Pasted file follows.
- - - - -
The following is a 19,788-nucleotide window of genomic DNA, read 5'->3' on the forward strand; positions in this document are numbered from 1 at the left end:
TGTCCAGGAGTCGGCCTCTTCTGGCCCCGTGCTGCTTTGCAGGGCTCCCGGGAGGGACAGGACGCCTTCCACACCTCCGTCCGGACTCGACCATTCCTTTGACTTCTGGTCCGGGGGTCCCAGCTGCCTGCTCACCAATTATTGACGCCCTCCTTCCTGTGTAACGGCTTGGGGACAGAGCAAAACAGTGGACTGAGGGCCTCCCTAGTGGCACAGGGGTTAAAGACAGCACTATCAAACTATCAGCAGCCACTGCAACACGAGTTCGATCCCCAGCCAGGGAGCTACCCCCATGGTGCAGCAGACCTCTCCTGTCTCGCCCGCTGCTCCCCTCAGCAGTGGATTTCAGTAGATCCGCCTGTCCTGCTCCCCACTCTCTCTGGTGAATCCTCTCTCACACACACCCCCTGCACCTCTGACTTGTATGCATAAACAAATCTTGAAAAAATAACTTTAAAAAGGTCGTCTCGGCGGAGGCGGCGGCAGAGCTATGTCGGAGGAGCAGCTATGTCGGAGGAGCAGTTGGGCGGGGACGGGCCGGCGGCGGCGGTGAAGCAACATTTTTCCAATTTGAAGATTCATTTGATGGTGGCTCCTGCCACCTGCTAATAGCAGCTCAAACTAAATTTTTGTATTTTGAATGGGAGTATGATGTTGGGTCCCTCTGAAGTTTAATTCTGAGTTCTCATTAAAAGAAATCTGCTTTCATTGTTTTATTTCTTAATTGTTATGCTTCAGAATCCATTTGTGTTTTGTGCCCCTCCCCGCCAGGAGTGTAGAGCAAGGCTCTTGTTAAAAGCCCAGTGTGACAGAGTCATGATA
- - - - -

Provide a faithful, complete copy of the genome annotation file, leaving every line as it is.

The following is a 19,788-nucleotide window of genomic DNA, read 5'->3' on the forward strand; positions in this document are numbered from 1 at the left end:
TGTCCAGGAGTCGGCCTCTTCTGGCCCCGTGCTGCTTTGCAGGGCTCCCGGGAGGGACAGGACGCCTTCCACACCTCCGTCCGGACTCGACCATTCCTTTGACTTCTGGTCCGGGGGTCCCAGCTGCCTGCTCACCAATTATTGACGCCCTCCTTCCTGTGTAACGGCTTGGGGACAGAGCAAAACAGTGGACTGAGGGCCTCCCTAGTGGCACAGGGGTTAAAGACAGCACTATCAAACTATCAGCAGCCACTGCAACACGAGTTCGATCCCCAGCCAGGGAGCTACCCCCATGGTGCAGCAGACCTCTCCTGTCTCGCCCGCTGCTCCCCTCAGCAGTGGATTTCAGTAGATCCGCCTGTCCTGCTCCCCACTCTCTCTGGTGAATCCTCTCTCACACACACCCCCTGCACCTCTGACTTGTATGCATAAACAAATCTTGAAAAAATAACTTTAAAAAGGTCGTCTCGGCGGAGGCGGCGGCAGAGCTATGTCGGAGGAGCAGCTATGTCGGAGGAGCAGTTGGGCGGGGACGGGCCGGCGGCGGCGGTGAAGCAACATTTTTCCAATTTGAAGATTCATTTGATGGTGGCTCCTGCCACCTGCTAATAGCAGCTCAAACTAAATTTTTGTATTTTGAATGGGAGTATGATGTTGGGTCCCTCTGAAGTTTAATTCTGAGTTCTCATTAAAAGAAATCTGCTTTCATTGTTTTATTTCTTAATTGTTATGCTTCAGAATCCATTTGTGTTTTGTGCCCCTCCCCGCCAGGAGTGTAGAGCAAGGCTCTTGTTAAAAGCCCAGTGTGACAGAGTCATGATA